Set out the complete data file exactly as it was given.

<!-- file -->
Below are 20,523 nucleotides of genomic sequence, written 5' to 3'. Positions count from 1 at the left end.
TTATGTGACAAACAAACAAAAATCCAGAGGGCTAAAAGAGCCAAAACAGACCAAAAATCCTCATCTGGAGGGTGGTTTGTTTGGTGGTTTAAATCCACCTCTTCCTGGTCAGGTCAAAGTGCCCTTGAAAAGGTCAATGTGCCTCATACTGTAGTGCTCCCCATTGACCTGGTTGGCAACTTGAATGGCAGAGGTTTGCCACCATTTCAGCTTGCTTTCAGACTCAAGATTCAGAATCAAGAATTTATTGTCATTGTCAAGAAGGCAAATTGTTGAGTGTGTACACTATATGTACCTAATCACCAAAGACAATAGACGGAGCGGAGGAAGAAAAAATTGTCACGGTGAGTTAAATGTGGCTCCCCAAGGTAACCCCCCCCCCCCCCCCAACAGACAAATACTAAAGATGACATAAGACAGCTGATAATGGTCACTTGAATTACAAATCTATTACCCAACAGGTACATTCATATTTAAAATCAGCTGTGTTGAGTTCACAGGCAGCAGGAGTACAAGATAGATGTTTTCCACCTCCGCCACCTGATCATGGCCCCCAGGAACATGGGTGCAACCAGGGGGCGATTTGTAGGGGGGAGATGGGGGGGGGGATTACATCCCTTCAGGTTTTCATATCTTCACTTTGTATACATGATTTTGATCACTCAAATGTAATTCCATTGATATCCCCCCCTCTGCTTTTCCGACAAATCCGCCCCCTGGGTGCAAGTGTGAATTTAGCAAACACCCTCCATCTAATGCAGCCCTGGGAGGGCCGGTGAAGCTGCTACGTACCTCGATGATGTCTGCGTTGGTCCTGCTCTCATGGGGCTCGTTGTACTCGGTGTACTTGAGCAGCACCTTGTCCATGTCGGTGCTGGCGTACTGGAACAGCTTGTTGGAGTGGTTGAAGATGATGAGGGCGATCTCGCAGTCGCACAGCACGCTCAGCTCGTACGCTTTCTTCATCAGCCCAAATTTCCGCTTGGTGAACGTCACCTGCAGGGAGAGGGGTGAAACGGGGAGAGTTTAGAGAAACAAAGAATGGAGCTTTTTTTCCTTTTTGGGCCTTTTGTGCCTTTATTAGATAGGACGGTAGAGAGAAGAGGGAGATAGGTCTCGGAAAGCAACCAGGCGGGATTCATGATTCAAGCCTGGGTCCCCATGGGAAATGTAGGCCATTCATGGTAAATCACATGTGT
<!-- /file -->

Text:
Below are 20,523 nucleotides of genomic sequence, written 5' to 3'. Positions count from 1 at the left end.
TTATGTGACAAACAAACAAAAATCCAGAGGGCTAAAAGAGCCAAAACAGACCAAAAATCCTCATCTGGAGGGTGGTTTGTTTGGTGGTTTAAATCCACCTCTTCCTGGTCAGGTCAAAGTGCCCTTGAAAAGGTCAATGTGCCTCATACTGTAGTGCTCCCCATTGACCTGGTTGGCAACTTGAATGGCAGAGGTTTGCCACCATTTCAGCTTGCTTTCAGACTCAAGATTCAGAATCAAGAATTTATTGTCATTGTCAAGAAGGCAAATTGTTGAGTGTGTACACTATATGTACCTAATCACCAAAGACAATAGACGGAGCGGAGGAAGAAAAAATTGTCACGGTGAGTTAAATGTGGCTCCCCAAGGTAACCCCCCCCCCCCCCCCAACAGACAAATACTAAAGATGACATAAGACAGCTGATAATGGTCACTTGAATTACAAATCTATTACCCAACAGGTACATTCATATTTAAAATCAGCTGTGTTGAGTTCACAGGCAGCAGGAGTACAAGATAGATGTTTTCCACCTCCGCCACCTGATCATGGCCCCCAGGAACATGGGTGCAACCAGGGGGCGATTTGTAGGGGGGAGATGGGGGGGGGGATTACATCCCTTCAGGTTTTCATATCTTCACTTTGTATACATGATTTTGATCACTCAAATGTAATTCCATTGATATCCCCCCCTCTGCTTTTCCGACAAATCCGCCCCCTGGGTGCAAGTGTGAATTTAGCAAACACCCTCCATCTAATGCAGCCCTGGGAGGGCCGGTGAAGCTGCTACGTACCTCGATGATGTCTGCGTTGGTCCTGCTCTCATGGGGCTCGTTGTACTCGGTGTACTTGAGCAGCACCTTGTCCATGTCGGTGCTGGCGTACTGGAACAGCTTGTTGGAGTGGTTGAAGATGATGAGGGCGATCTCGCAGTCGCACAGCACGCTCAGCTCGTACGCTTTCTTCATCAGCCCAAATTTCCGCTTGGTGAACGTCACCTGCAGGGAGAGGGGTGAAACGGGGAGAGTTTAGAGAAACAAAGAATGGAGCTTTTTTTCCTTTTTGGGCCTTTTGTGCCTTTATTAGATAGGACGGTAGAGAGAAGAGGGAGATAGGTCTCGGAAAGCAACCAGGCGGGATTCATGATTCAAGCCTGGGTCCCCATGGGAAATGTAGGCCATTCATGGTAAATCACATGTGT